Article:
Erol Bulut and Aaron Ramsey embraced at the final whistle; Cardiff City's manager and captain drenched in the driving rain as they celebrated the club's first home win in a south Wales derby for a decade.
A few yards away, Swansea City's head coach Michael Duff trudged over to the away fans, who vented their fury after watching their side's run of four successive derby victories brought to an abrupt end.
The contrast between the two teams and their new bosses could hardly have been starker, a striking illustration of how these old rivals are travelling in opposite directions.
While Cardiff basked in only their fourth derby victory out of 12 - and, at 2-0, their biggest league winning margin over their neighbours since 1965 - Swansea were left to pick the bones of a rare defeat in a fixture they had come to dominate in recent years.
Although this was the 69th league meeting between the teams, neither had managed the double until the Swans did it in the 2021-22 season. They repeated the feat in the following campaign, racking up four straight wins over their neighbours with an aggregate score of 12-2.
But since Russell Martin left for Southampton to be replaced by Duff, Swansea have lost a certain lustre - as well as four out of six Championship games to leave them winless in the bottom three.
"It's part of the job," Duff said of the Swans fans' angry reaction in Cardiff.
"I don't like getting beat. I'm not stupid. I'm sure there'll be a vent at me but I've been here before.
"This is where you see the true characters at the club. The ones that stick together, the ones that don't blame everyone else and whisper in the corridor.
"There's been a lot of change at the club. That's not me hiding behind it… It feels like backs to the wall."
Whereas a downbeat Duff slumped into his chair for his post-match media duties at the Cardiff City Stadium, Bulut positively bounced in from the changing room.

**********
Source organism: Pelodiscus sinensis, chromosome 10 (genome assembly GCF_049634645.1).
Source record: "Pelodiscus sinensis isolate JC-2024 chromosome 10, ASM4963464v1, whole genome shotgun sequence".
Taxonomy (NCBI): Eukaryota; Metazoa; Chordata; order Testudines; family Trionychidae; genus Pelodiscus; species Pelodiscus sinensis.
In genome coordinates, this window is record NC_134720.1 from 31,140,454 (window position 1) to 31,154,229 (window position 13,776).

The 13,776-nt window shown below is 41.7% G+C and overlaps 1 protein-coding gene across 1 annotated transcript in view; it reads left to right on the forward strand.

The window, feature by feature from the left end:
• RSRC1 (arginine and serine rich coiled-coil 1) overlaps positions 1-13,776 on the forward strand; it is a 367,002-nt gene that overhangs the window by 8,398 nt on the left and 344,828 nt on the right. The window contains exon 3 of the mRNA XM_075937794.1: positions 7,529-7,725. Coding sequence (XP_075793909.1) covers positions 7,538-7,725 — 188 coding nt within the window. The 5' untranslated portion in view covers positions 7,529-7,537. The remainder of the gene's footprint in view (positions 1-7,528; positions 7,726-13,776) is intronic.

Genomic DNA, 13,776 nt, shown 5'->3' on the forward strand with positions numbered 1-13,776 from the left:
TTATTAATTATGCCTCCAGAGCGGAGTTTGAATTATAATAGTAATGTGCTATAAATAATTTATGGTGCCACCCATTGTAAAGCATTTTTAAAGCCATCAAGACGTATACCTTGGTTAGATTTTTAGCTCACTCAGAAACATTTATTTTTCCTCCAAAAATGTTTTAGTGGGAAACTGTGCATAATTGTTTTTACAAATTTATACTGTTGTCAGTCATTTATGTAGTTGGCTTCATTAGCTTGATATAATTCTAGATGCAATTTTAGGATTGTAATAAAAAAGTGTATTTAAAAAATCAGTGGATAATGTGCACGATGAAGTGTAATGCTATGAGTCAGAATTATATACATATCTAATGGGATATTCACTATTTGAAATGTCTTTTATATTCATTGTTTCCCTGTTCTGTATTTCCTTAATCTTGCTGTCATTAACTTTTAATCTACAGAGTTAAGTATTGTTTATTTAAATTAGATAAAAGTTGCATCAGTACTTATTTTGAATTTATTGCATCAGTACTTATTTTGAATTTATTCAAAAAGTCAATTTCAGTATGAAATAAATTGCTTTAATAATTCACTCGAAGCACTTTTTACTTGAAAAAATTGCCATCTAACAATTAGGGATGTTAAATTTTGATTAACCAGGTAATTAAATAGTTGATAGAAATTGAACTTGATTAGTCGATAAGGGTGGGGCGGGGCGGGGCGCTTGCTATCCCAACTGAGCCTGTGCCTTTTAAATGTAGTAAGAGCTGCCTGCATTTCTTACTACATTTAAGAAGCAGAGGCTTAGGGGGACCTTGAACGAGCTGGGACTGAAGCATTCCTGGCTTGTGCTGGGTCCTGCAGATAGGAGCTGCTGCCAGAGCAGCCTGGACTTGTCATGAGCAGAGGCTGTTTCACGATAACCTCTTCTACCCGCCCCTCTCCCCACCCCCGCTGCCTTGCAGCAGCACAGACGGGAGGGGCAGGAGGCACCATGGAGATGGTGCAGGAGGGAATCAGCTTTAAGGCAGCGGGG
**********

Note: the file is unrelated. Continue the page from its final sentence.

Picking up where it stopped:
He was already well versed in the febrile atmosphere of a derby having managed Fenerbahce against fellow Istanbul titans such as Galatasaray and Besiktas.
Eager to learn about this particular rivalry, however, Bulut had joined fans in a Cardiff pub in the days leading up to this game.
"A derby is something else," he said. "To have a win today was very important to us.
"It was special because it was a derby. It was a very important win for us. It was a must and we did it.
"I played a lot of derbies in my career, as a player and as a coach, but today I told the players how important this game is.
"This derby is much different. For 10 years you didn't get many wins against Swansea. So today was special, for me it was special because a few days ago I spoke with fans and they made it clear what today means.
"I said not to worry and that I would tell my players to fix it on the field, so I am happy."
There had been a cautious optimism around Cardiff before this match, a combination of the Bluebirds' encouraging start to life under Bulut and the growing pains of Duff's Swans.
That sense of hope had been in short supply after Cardiff had come close to relegation in the past two seasons, but it was vindicated by Saturday night's thoroughly deserved victory.
When Bulut was asked if he would be back at the same pub after this derby triumph, he laughed and said: "We will see.
"I have to prepare for Tuesday [and a game against Coventry City]. Of course, today the team will celebrate a little bit. But not too much."
These are early days for Bulut at Cardiff and Duff at Swansea and, after six games each in the Championship, it is too soon to draw conclusions about their respective fates.
But this derby felt like a significant moment, a potential shift in power and a sign of things to come in this fierce old rivalry.